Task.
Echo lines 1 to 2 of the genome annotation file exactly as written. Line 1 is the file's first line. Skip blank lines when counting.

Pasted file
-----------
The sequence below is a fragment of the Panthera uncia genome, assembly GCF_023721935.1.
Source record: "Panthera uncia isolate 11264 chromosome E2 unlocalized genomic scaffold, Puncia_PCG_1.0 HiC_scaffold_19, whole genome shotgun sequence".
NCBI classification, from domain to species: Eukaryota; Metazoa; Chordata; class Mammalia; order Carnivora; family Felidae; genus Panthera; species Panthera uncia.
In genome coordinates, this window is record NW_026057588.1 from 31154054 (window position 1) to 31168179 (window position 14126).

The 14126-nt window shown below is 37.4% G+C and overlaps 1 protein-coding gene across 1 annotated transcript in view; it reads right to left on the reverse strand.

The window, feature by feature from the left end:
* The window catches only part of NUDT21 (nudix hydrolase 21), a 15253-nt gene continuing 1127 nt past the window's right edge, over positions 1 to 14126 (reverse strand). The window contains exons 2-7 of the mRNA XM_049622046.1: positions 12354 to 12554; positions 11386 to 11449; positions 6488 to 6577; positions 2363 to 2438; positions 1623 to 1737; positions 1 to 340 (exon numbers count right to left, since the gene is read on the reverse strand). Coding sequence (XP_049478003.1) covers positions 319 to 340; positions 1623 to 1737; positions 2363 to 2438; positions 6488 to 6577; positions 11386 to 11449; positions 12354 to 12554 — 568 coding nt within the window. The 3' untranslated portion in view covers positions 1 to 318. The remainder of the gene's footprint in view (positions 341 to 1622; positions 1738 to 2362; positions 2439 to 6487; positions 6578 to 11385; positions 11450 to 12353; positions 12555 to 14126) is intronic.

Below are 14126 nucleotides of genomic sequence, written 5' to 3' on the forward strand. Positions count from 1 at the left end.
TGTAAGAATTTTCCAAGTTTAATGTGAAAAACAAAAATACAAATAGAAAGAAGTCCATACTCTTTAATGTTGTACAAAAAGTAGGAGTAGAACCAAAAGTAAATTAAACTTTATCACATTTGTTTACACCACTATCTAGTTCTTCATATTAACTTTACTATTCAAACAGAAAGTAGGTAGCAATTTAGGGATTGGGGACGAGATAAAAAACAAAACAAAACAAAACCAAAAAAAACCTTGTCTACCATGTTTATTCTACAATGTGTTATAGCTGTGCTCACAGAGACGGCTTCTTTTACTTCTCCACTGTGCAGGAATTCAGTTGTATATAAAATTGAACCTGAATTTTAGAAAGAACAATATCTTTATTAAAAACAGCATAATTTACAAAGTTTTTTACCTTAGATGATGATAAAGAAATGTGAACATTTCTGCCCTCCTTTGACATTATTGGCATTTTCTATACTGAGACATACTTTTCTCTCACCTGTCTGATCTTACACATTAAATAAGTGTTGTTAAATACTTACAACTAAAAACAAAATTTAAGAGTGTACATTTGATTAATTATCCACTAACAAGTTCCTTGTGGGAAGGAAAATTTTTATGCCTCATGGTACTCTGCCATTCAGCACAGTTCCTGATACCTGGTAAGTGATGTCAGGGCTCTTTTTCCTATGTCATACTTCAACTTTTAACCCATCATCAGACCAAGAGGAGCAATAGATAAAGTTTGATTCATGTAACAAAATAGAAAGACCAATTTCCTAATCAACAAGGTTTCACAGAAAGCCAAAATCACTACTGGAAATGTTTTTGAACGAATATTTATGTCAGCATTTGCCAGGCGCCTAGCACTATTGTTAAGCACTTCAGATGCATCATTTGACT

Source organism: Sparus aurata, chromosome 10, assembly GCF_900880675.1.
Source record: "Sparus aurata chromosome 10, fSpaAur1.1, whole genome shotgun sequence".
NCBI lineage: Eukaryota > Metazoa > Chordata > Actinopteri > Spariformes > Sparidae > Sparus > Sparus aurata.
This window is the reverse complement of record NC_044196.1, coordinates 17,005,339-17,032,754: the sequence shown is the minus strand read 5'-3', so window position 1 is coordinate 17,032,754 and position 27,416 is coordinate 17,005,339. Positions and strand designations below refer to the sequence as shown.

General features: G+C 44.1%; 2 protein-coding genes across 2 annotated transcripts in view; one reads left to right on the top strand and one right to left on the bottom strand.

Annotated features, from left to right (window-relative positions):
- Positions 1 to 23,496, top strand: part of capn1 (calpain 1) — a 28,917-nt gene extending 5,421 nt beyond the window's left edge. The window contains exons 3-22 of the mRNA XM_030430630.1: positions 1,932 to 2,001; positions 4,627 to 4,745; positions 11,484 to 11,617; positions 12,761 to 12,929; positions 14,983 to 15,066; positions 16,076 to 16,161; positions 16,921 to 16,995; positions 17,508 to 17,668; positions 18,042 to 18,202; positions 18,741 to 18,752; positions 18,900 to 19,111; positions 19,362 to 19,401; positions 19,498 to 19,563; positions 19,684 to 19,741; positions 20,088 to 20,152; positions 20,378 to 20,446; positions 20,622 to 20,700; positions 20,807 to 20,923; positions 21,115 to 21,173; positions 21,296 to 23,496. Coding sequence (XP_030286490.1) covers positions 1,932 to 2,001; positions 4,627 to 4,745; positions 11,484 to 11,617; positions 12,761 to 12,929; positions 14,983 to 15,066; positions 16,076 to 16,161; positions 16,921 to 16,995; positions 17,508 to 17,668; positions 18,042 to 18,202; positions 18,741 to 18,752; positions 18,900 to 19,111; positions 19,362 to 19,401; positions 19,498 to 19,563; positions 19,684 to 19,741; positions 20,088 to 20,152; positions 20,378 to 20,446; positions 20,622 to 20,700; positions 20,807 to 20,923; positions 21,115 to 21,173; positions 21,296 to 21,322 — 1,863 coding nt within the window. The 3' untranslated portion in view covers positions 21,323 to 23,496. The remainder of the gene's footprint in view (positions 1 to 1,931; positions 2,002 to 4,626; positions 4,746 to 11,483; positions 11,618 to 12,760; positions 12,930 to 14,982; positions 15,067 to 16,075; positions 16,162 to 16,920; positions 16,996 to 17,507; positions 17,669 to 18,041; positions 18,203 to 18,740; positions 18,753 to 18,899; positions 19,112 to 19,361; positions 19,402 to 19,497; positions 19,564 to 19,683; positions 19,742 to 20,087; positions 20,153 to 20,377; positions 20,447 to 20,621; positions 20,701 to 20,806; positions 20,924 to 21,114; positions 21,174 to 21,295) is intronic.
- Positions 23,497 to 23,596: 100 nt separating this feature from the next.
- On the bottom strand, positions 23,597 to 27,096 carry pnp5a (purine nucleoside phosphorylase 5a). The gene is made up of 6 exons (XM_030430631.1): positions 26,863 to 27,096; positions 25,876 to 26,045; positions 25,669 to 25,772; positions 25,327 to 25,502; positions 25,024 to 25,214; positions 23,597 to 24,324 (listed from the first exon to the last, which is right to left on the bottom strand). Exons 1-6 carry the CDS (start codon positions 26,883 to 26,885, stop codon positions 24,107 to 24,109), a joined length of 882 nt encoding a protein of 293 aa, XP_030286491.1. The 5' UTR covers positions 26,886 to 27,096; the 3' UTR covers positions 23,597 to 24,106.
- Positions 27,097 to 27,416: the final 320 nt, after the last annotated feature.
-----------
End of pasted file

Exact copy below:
The sequence below is a fragment of the Panthera uncia genome, assembly GCF_023721935.1.
Source record: "Panthera uncia isolate 11264 chromosome E2 unlocalized genomic scaffold, Puncia_PCG_1.0 HiC_scaffold_19, whole genome shotgun sequence".